Found in Translation: The Coalition of Chinese Culture and Mixed Media

Black Hawk College’s most recent exhibition is “Found in Translation” by Peter Xiao, art professor at Augustana College in Rock Island. In Xiao’s exhibit, both the use of mixed media–an art form in which more than one medium is applied, and characters commonly found in Chinese calligraphy coalesce into a very culturally comparative, eye-catching art collection.

M for Mates in Heaven 

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“M for Mates in Heaven” Oil on canvas, three panels 2011

For me, this was the piece that really drew me in to the rest of Xiao’s collection. When I saw it for the first time, I was taken aback. Typically when viewers glance at the piece, the most striking image is the yellow “M” in the middle panel sitting above the yin and yang symbol. Then people notice the United States to the right, just as we’d see it on a map. Then we peer over to the left and notice another country, unaware of what country it is, and leave with an immature interpretation of the piece. Upon closer inspection, we realize that the country on the left panel is China.

The three-piece painting is mainly comprised of two colors–blue and purple. The two outside panels have a very comforting blue background. The panel in the center is made up of a warm shade of purple. The brightness of the piece is very assuaging, but the vibrant yellow “M”–in the exact shape and color of the McDonald’s Golden Arches–really gets in your face. It sits atop the yin and yang symbol in the center of all three panels.

Is Xiao saying that even in heaven, or some likeness of heaven, the wealthy are at the top of some kind of ladder? Maybe he’s implying that McDonald’s itself and other similar multi-billion dollar corporations are the center of our universe. Or maybe these seemingly materialistic and corrupt entities bring us together. In any case, the meaning behind this unique piece is entirely up to the admirer.

One, Standard Script and One, Clerical Script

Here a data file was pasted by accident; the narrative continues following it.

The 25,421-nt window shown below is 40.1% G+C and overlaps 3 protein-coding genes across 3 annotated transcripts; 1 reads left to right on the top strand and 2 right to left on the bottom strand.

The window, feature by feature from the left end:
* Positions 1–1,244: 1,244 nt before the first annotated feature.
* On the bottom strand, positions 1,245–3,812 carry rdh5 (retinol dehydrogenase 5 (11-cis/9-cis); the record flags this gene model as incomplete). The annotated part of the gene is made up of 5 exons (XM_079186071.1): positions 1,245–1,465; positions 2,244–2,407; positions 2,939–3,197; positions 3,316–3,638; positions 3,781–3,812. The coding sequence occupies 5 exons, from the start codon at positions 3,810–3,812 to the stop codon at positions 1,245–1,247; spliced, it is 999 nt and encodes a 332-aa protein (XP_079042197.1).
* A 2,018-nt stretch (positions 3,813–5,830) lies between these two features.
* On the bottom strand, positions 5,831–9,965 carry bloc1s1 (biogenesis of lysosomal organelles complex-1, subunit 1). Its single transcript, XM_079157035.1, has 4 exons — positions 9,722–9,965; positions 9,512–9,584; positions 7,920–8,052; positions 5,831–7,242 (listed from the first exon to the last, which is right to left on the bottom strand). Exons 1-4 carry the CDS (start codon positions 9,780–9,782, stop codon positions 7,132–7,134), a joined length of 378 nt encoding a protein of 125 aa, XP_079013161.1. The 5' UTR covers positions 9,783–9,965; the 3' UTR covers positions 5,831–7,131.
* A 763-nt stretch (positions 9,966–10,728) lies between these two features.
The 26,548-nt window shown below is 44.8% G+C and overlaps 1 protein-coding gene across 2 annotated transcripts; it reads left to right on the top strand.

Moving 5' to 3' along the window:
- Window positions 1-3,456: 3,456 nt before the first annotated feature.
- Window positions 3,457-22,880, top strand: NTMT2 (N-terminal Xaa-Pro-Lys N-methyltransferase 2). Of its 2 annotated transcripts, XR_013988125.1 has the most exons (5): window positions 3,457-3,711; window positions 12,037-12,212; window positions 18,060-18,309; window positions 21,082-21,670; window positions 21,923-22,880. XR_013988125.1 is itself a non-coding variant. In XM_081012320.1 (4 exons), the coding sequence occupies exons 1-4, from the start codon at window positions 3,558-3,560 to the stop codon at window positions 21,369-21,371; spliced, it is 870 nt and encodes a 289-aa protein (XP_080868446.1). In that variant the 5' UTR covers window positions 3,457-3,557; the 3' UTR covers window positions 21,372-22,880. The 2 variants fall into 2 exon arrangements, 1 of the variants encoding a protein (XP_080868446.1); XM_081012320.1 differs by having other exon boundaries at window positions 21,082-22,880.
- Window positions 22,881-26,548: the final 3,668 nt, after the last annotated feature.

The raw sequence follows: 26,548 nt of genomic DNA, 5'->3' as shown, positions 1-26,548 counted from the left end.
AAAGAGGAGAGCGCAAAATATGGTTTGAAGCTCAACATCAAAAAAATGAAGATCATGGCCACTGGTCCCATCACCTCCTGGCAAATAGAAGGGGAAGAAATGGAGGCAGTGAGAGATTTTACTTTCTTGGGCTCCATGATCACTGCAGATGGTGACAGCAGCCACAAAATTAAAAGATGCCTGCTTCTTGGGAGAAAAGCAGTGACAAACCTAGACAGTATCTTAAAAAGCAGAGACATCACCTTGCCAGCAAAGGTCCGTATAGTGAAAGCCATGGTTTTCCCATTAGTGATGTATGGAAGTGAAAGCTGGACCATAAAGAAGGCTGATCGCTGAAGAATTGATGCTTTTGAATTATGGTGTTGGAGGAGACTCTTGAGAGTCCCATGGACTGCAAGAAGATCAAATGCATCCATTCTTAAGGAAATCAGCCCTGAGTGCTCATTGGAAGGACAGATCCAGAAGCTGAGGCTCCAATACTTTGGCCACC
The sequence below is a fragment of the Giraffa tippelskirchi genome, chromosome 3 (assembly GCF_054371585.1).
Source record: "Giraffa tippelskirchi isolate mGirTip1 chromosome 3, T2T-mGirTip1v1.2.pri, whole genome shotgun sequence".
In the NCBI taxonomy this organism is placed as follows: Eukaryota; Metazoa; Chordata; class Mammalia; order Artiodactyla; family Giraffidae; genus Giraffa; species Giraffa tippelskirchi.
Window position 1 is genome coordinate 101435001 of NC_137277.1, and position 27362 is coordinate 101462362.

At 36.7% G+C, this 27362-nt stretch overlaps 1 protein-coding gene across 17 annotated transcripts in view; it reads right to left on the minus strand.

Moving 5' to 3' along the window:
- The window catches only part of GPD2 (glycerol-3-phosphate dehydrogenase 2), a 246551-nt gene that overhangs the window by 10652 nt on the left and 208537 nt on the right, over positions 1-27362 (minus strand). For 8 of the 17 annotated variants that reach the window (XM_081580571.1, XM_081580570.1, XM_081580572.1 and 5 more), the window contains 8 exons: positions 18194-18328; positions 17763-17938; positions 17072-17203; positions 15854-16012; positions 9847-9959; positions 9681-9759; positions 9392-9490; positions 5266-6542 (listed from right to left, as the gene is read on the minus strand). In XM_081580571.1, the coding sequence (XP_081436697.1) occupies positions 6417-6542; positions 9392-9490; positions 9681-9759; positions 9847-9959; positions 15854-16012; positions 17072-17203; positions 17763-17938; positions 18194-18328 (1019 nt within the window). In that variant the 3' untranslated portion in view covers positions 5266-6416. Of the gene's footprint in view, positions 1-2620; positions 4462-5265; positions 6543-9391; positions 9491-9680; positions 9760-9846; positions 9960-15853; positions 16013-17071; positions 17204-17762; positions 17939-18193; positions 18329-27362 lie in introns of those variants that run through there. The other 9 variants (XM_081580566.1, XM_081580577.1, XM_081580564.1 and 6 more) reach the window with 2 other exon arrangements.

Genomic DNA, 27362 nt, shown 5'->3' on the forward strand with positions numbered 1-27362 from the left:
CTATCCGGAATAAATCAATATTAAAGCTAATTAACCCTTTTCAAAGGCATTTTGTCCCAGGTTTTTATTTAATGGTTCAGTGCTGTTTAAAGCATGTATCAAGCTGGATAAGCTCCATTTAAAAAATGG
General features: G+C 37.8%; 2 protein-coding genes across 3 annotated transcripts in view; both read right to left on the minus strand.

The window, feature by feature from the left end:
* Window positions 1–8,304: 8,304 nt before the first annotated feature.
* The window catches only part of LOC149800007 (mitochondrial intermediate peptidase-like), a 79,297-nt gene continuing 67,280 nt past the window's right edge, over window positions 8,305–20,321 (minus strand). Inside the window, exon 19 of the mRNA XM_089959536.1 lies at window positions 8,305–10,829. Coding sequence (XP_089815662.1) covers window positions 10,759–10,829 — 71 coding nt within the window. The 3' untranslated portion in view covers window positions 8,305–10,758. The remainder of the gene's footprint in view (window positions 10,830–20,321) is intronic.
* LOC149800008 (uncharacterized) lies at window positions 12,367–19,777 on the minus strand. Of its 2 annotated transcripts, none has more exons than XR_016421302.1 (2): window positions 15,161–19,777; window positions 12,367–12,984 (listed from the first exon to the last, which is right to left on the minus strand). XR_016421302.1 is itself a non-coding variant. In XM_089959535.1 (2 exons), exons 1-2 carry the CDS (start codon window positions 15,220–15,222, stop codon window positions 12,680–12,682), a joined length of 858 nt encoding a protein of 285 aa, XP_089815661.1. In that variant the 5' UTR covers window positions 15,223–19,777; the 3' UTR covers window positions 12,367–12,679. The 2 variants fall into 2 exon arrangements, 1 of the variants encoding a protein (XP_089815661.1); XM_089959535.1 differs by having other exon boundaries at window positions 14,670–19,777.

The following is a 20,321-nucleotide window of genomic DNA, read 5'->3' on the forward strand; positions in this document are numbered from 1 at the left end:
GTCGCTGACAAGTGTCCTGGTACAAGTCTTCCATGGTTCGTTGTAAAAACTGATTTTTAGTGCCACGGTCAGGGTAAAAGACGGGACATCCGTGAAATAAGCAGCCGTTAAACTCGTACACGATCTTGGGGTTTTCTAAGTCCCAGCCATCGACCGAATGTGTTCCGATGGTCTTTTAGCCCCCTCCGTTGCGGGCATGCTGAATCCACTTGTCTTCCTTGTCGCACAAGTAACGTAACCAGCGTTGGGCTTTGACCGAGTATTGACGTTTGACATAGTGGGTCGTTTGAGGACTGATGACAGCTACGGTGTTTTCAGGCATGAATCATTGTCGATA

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“One, Standard Script” Ink and brush 2017 and “One, Clerical Script” Ink and brush 2017

These two pieces are representations of the number “one” in both standard and clerical Chinese script.

According to Xiao’s first painting, standard script includes a basic line, slightly curved, and painted very thickly and compactly. The whole line isn’t completely filled in with black ink, and the brush strokes are clearly visible at the bottom. This style of script is very matter-of-fact, rough, and candid.

In clerical script, the lines are more clearly defined and filled out with black ink. The painting is very smooth, and the slight curves flow more gently than in standard script. The artist mostly lets the brush do the work. This is very evident when we observe the very end of the line. Just by turning the brush slightly and pressing down lightly, the line goes from having a medium girth to large, then it goes very small effortlessly.

For a more in-depth historical perspective on Chinese calligraphy, check out Columbia.edu’s article here.

In Between

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“In Between” Acrylics, enamel on wood, metal rod and screws 2011

If any of Xiao’s pieces scream out mixed media, it’s this one. In “In Between,” Xiao utilized everyday scrap-like materials such as screws and a metal rod to make an intricate sculpture about the pains of being “in between” two very different worlds.

On the wooden plank below, there lies Xiao’s home. In the center of the piece is an abstract object that resembles an airplane. This plane is connected to the bottom half and top half by the large metal rod. The United States floats above the abstract plane in the form of numerous fluffy clouds.

The bottom third of the piece represents his homeland. It remains comfortably stuck to the familiar ground. His home is rooted in reality, sturdy in structure, and commonplace. It’s his origin.

The clouds that represent the United States hover above in the sky. It isn’t as organized as his homeland because it’s unfamiliar to the artist. The United States seems more like a concept rather than a structurally-sound destination. There’s a sense of wonderment and excitement in the idea of exploring it.

The plane remains stuck in between these two incredibly different worlds. This is where Xiao resides. The plane represents feelings of unease and unrest, while also revealing a sense of stagnation. Wherever the artist is traveling in this piece, it’s evident that he’ll be taking a piece of his home with him.

More Pictures of the Lost in Translation Exhibit

If you’d like to visit the exhibition and see these wonderfully unique pieces for yourself, you’d better hurry to building four of Black Hawk College. It’s available until September 29th!

What did you think of Xiao’s work? Do you have any formal art analyses you’d like to share? Leave us a comment below and tell us what you think!

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Author: Logan Raschke

I'm just your average sophomore at BHC who loves writing articles. I can't thank the Chieftain's readers enough for their support! If you have questions/concerns/awesome stories you want shared, contact me! Email: lraschke@mymail.bhc.edu